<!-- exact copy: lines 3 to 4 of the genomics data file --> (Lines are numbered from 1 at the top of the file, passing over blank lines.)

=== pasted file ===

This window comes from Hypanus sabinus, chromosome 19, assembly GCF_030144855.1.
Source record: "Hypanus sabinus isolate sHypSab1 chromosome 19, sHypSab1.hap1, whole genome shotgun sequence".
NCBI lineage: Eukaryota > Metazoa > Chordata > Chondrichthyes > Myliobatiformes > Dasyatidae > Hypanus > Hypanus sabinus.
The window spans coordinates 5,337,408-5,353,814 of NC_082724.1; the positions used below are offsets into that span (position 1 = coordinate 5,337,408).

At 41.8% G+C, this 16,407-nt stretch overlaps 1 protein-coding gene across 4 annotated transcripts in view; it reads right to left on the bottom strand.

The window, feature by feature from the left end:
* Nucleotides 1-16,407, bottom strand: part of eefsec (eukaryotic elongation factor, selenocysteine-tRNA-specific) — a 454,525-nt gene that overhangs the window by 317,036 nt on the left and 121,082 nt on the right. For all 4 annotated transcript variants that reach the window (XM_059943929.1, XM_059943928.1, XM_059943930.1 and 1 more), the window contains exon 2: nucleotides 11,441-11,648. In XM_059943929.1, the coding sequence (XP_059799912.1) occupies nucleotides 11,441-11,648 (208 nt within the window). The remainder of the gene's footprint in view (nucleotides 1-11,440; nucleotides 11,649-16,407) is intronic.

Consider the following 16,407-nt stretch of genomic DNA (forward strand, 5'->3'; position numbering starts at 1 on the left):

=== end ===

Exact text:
NCBI lineage: Eukaryota > Metazoa > Chordata > Chondrichthyes > Myliobatiformes > Dasyatidae > Hypanus > Hypanus sabinus.
The window spans coordinates 5,337,408-5,353,814 of NC_082724.1; the positions used below are offsets into that span (position 1 = coordinate 5,337,408).